• Recovery of Personal Information: In clinical notes from the MIMIC dataset, the model recovered 89% of full names. Medical data can reveal a person’s predispositions and vulnerabilities. Thus, HIPAA requires covered entities to implement physical, technical, and administrative safeguards to protect Personal Health Information.
  • Effectiveness Across Different Domains: The model’s effectiveness was tested across various domains using the BEIR benchmark datasets. For example, in the Quora dataset, the model recovered exactly 66% of examples, showing the model’s adaptability to different text lengths and domains.

While traditional encryption such as symmetric (e.g., AES) and asymmetric (e.g., RSA) can safeguard data, traditional encryption is not well-suited for protecting embeddings due to the unique properties of vectors. Traditional encryption destroys the semantic properties of vector representations important for tasks like similarity search and classification.

GAI tools such as RAG present privacy challenges. Even so, to forgo an efficient tool in the competitive legal environment is not practical. Premium models such as GPT-4 compete with junior associates in contract analysis and issue spotting. Firms opting out of RAG applications will be at a disadvantage. The solution then is to implement privacy practices such as de-identification. The goal would be to mask personal information from unstructured text before creating the embeddings.

A possible way to anonymize names is to use token classification. Token classification assigns a label to each word in a sentence. One type of token classification is Named Entity Recognition (NER). NER tries to identify a label for each entity in a sentence, such as a person, place, or group. On April 2, 2024, Ai4Privacy published the largest privacy dataset on Hugging Face. The dataset can help to train and evaluate models that can remove personal and sensitive information from text, especially for AI assistants and LLMs.

screenshot of a Dataset Viewer

A possible pipeline to include is LlamaIndex. LlamaIndex offers the necessary tools to process, organize, and retrieve private or domain-specific data and use them securely and dependably in LLMs for better text generation. The examples below show how LlamaIndex and AI4 privacy’s model work together.

Figure 4 . Here we see a sample contract with identified information such as names, places and organizations

Figure 4. Here we see a sample contract with identified information such as names, places and organizations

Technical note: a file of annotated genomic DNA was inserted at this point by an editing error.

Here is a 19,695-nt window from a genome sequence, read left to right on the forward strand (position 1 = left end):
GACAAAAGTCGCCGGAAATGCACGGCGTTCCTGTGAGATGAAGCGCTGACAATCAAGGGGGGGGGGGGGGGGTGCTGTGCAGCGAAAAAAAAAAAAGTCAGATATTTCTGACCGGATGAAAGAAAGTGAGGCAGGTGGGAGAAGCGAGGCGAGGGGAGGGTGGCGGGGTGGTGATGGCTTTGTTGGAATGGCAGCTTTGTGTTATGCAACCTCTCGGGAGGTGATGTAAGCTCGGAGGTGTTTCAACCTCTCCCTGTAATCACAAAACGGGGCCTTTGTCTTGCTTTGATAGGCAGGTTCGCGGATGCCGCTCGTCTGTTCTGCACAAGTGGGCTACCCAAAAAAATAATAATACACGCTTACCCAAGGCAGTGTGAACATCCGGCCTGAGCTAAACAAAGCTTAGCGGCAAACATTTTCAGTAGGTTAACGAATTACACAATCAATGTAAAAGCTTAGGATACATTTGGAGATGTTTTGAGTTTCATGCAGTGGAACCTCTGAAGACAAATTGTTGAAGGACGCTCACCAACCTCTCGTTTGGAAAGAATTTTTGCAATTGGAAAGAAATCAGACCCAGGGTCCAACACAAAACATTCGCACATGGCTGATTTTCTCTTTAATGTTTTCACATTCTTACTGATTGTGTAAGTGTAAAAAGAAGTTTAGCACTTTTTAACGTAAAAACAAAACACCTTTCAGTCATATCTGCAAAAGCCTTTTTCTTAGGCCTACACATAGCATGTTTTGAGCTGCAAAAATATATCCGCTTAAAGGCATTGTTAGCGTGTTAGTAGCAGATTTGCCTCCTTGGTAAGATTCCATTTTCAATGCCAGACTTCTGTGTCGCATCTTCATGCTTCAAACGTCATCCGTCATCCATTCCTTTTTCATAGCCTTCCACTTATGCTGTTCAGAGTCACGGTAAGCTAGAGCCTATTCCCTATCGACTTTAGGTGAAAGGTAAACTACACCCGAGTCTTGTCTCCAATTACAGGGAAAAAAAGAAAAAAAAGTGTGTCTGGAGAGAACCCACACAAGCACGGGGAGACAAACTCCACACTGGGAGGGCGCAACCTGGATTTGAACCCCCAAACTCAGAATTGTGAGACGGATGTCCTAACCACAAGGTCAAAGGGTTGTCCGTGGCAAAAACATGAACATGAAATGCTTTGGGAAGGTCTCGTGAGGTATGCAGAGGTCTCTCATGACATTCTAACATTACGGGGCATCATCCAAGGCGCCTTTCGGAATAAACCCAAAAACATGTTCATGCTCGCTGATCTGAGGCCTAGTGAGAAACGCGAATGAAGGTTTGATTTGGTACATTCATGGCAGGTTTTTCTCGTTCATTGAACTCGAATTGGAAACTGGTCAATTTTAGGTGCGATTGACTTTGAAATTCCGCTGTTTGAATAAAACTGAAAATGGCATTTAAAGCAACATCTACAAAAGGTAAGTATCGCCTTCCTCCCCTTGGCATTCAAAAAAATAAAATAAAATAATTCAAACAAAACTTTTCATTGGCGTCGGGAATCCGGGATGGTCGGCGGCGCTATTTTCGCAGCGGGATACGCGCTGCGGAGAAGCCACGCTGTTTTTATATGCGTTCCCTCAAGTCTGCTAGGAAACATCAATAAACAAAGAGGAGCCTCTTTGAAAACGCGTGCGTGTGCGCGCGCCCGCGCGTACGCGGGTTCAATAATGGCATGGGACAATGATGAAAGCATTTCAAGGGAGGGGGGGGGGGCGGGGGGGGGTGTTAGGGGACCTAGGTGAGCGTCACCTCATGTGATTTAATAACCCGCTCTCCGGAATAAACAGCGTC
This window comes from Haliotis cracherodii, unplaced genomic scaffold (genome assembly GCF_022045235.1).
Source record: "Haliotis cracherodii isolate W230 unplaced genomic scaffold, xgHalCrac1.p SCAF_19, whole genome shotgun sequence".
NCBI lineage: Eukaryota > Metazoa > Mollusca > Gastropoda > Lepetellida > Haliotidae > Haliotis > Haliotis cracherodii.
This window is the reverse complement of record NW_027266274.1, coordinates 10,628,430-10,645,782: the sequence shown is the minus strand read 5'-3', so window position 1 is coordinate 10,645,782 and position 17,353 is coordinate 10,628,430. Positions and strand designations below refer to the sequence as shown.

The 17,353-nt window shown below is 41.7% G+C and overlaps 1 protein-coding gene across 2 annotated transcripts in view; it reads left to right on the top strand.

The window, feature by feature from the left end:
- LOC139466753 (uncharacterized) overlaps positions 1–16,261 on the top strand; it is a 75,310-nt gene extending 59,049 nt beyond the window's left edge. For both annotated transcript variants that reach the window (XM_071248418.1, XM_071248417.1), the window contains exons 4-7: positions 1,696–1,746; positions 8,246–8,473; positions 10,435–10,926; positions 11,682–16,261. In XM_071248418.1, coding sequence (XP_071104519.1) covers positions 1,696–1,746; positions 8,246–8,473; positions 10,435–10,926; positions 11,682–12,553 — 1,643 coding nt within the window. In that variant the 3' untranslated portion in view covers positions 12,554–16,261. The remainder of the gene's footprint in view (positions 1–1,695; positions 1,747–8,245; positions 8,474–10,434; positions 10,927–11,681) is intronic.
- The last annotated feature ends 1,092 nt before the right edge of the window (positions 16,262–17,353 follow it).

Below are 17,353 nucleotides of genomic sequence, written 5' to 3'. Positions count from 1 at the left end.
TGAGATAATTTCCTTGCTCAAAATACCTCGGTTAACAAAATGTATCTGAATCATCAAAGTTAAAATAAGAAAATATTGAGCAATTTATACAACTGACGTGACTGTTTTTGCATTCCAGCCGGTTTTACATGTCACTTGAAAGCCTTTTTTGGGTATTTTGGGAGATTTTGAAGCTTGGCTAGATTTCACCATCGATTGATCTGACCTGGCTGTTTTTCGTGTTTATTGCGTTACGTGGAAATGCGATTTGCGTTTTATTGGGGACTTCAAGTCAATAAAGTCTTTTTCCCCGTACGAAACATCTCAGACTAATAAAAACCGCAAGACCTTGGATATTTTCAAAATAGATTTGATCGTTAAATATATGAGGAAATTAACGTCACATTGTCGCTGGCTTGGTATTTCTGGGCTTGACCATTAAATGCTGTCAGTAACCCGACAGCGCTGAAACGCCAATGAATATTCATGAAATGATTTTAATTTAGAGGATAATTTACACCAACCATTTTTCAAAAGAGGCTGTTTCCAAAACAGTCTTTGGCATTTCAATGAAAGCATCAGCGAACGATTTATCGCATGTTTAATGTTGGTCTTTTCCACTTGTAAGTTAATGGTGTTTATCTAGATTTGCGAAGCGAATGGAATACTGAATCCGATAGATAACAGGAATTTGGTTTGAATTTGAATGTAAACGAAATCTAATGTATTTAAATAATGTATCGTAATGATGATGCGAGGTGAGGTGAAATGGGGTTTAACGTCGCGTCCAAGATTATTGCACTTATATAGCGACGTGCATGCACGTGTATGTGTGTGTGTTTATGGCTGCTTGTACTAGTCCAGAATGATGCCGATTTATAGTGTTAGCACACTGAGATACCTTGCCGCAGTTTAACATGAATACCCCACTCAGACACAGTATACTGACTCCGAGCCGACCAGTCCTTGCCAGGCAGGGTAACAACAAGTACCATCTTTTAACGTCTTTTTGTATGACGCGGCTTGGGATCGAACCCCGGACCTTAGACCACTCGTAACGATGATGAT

Figure . Here we see a sample contract with identified information such as names, places and organizations

Figure 5. After applying LlamaIndex node post processors and AI4 privacy’s model we see that the entities are masked AI4 privacy model we see that the entities are masked https://huggingface.co/Isotonic/deberta-v3-base_finetuned_ai4privacy_v2

Although the example deals with contracts, masking PII is useful in other situations, such as discovery. The discovery phase in litigation involves the exchange of information held by each party. The discovery phase is exhaustive and time-consuming, as legal teams need to sift through vast amounts of data to identify material information. RAG systems can streamline the discovery process by automating the retrieval and analysis of relevant documents.

But in the early stages of discovery, sensitive information may be exposed unnecessarily. Masking PII safeguards client confidentiality but also meets legal standards that restrict data disclosure. Another example is mergers and acquisitions. During mergers and acquisitions, lawyers review documents to assess legal risks. Masking PII in these documents before using RAG models to prevent the unintended release of confidential information such as employee, customer, or corporate data.

However, masking PII has drawbacks. Redactions reduce the model’s context, which may affect the retrieval quality. For example, in family law, custody disputes depend on a full understanding of the family dynamics. Therefore, other privacy technologies that can work in tandem with (RAG) should be considered such as Homomorphic Encryption (HE).

Homomorphic Encryption

Homomorphic Encryption (HE) is a type of encryption that allows calculations on encrypted data without the need for decryption. In short, HE encryption does not ruin semantic properties from embeddings. HE is particularly useful in scenarios where sensitive data needs to be analyzed or manipulated by third parties—such as cloud computing services—without exposing the actual data. For more information on HE encryptions, legal professionals and engineers should visit Zama’s repo on Hugging Face.

Other privacy enhancing technologies exist, such as Gaussian noise and Guardrails AI’s PII validators. Legal professionals are advised to proactively implement these safeguards to mitigate risks and ensure compliance in a rapidly changing legal landscape. This forward-looking approach not only aids in navigating current regulations but also in shaping future ones to foster innovation while ensuring data security and transparency.